Bob Wills…

was born on this date in 1905.

You can see the Grand Ole Opry in Nashville, Tennessee,
It’s the home of country music, on that we all agree.
But when you cross that ole Red River, hoss,
that just don’t mean a thing,
‘Cause once you’re down in Texas,
Bob Wills is still the King.
(‘Bob Wills Is Still The King’ by Waylon Jennings)

Bob Wills was inducted into the Country Music Hall of Fame in 1968 and the Rock and Roll Hall of Fame in 1999. The following is from the Rock and Roll Hall of Fame Inductee Detail:

Bob Wills was the driving force behind Western Swing, a form of country & western that was broader in scope than the parent genre. A master at synthesizing styles, Wills brought jazz, hillbilly, boogie, blues, big-band swing, rhumba, mariachi, jitterbug music and more under his ecumenical umbrella. He has been called “the King of Western Swing” and “the first great amalgamator of American music.”

Wills grew up in a part of Texas where diverse cultures and forms of music overlapped. His enthusiasm and mastery were such that he assimilated disperate genres into what might best be termed American music. (Wills called it “Texas fiddle music.”) “We’re the most versatile band in America,” Wills forthrightly asserted in 1944. He might’ve added that they were most innovative band as well. Certainly, they forced country music to open up in its acceptance of electric instruments. Even rock and roll’s freewheeling spirit of stylistic recombination has antecedents in the work of Bob Wills and His Texas Playboys.

Wills was born into a family of fiddlers that included his father, John Wills, who regularly won Texas fiddling competitions. Bob Wills learned how to play fiddle and mandolin from his father. As a young man, Wills performed at house dances, medicine shows and on the radio. With commercial sponsorship, Wills’ bands performed on radio in the early Thirties as the Aladdin Laddies (for the Aladdin Lamp Co.) and the Light Crust Doughboys (for Light Crust Flour). Following a salary dispute, Wills renamed his band the Texas Playboys and relocated to Tulsa, Oklahoma, where he had a live radio show. This exposure led to a contract with American Recording Corp. (later absorbed into Columbia Records).

In 1935, Bob Wills and His Texas Playboys laid down 24 tunes during their historic first session at a makeshift recording studio in Dallas. The group recorded prolifically in the late Thirties and early Forties, laying down such classics as “Steel Guitar Rag” (written by Leon McAuliffe, the Texas Playboys’ longtime steel guitar player), “Take Me Back to Tulsa” and Wills’ signature song, “New San Antonio Rose.” Their biggest hit, “New Spanish Two Step,” topped the country charts for 16 weeks in 1946. Wills’ mix of horns, fiddles and steel guitar made for a uniquely swinging sound that grabbed the public’s ear at mid-century. The Texas Playboys always had fine singers like Tommy Duncan and Leon McAuliffe, and Wills punctuated the tunes with jive talking, falsetto asides and cries of “ah-ha!” He’d call out soloists by name and instrument, good-naturedly goading them on to rollicking performances.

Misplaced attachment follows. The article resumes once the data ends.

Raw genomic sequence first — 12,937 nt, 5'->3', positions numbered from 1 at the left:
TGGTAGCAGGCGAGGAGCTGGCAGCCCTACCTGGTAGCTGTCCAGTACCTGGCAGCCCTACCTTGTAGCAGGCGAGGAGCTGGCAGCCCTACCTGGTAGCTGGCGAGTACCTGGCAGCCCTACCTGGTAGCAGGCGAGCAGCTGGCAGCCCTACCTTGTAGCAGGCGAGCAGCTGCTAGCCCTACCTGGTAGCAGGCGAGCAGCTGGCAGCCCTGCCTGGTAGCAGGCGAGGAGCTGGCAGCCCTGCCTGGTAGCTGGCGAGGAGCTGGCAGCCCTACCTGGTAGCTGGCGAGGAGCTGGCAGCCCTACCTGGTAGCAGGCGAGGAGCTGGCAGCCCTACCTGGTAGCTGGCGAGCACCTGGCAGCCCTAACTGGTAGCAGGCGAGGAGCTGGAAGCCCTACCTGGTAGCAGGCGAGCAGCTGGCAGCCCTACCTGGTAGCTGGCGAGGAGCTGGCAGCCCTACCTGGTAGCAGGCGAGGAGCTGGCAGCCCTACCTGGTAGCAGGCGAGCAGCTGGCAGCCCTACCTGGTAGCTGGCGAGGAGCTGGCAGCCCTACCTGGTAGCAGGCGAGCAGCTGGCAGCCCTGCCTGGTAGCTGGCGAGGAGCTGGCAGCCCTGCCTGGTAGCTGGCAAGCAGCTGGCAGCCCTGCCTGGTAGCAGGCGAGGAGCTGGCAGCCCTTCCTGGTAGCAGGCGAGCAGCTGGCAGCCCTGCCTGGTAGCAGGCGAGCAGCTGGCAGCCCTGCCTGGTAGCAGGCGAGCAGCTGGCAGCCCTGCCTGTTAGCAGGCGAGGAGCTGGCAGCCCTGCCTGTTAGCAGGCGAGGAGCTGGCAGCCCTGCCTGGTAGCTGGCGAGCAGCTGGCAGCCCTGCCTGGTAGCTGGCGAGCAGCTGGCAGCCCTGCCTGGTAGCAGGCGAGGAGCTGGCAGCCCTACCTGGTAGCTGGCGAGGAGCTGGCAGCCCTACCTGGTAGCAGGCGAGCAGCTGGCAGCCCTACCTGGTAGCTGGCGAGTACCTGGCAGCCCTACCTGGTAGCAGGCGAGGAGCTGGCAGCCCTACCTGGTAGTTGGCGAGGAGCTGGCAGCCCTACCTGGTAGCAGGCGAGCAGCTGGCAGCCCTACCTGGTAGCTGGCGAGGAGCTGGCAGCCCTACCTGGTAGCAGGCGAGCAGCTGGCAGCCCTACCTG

In terms of personnel, the Texas Playboys expanded and contracted like an accordion over the years, according to Wills’ desires and the whims of the market. At one point the Texas Playboys were 22 pieces strong, although the band more typically numbered between 9 and 18 members. There were personnel changes and musical shifts as Wills struggled to adapt to the changing face of America in the postwar era. Nonetheless, there was always a solid core of loyal regulars in the Texas Playboys. After leaving Columbia in 1947, Wills continued to record prolifically for such labels as MGM, Decca, Longhorn and Kapp. The group also toured the country and often performed at a Wills-owned dancehall in Sacramento, California.

Would I like to go to Tulsa, you bet your boots I would.
Just let me off at Archer, and I’ll walk down to Greenwood.
Take me back to Tulsa, I’m too young to marry.
(‘Take Me Back To Tulsa’ by Bob Wills and Tommy Duncan)